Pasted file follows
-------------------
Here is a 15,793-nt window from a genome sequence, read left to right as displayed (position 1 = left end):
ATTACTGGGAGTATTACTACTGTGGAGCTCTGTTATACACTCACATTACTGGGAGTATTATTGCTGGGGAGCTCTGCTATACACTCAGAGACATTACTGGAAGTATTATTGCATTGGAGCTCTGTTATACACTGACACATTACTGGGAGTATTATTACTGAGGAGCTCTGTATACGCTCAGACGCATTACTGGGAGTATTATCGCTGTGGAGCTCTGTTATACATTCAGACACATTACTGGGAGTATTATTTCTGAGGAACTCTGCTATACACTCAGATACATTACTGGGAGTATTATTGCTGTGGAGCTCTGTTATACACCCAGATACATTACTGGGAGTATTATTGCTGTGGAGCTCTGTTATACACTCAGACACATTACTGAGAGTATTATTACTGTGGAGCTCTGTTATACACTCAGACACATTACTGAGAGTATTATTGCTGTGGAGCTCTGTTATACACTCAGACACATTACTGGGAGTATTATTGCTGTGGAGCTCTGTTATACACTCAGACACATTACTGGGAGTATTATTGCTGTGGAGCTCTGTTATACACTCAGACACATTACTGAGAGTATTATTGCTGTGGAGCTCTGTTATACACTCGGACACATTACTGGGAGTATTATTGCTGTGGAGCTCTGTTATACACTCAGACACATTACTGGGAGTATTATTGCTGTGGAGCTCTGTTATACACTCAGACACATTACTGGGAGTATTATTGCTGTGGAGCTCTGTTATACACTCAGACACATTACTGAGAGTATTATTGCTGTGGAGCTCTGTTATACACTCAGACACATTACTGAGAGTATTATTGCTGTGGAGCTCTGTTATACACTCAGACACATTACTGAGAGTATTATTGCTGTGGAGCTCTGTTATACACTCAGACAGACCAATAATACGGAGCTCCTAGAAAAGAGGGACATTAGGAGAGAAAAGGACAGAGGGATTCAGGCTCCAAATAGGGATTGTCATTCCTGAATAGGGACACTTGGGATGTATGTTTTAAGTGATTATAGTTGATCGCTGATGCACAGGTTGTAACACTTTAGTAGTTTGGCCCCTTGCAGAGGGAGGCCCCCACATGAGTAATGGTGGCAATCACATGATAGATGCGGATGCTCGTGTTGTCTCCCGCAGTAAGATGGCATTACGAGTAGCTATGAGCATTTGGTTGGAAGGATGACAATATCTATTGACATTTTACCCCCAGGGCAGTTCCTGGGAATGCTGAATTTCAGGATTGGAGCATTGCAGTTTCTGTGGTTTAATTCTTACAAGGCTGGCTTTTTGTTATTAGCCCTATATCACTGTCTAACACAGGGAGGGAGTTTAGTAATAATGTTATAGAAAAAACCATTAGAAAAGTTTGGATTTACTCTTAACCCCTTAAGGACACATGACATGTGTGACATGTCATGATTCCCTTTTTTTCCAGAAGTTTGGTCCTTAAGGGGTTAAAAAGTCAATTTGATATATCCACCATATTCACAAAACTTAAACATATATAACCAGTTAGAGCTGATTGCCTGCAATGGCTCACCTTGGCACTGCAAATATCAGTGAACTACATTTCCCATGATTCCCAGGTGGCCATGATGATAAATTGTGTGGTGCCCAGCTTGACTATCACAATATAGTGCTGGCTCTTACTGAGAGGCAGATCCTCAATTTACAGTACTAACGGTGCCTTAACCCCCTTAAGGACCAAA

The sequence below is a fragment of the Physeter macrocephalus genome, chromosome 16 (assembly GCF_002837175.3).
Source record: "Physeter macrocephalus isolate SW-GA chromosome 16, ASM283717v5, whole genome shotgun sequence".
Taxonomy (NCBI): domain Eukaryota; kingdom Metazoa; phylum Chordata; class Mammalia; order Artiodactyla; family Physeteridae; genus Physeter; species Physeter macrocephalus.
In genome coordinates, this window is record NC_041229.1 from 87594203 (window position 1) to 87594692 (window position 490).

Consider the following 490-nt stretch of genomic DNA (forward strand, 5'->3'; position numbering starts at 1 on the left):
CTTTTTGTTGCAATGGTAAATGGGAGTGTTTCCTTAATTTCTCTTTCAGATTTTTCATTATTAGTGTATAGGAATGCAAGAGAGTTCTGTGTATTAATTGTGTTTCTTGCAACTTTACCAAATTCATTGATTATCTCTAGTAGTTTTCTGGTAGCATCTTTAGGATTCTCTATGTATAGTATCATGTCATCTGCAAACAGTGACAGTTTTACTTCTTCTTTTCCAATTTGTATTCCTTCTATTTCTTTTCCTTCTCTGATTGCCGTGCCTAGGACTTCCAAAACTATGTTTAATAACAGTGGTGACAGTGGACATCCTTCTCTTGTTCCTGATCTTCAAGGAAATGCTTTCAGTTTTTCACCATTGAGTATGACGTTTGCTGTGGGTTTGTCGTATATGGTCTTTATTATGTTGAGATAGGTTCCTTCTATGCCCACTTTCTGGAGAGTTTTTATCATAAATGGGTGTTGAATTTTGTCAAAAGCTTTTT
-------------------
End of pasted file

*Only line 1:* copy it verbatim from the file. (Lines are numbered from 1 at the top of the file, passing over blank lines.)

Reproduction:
Here is a 15,793-nt window from a genome sequence, read left to right as displayed (position 1 = left end):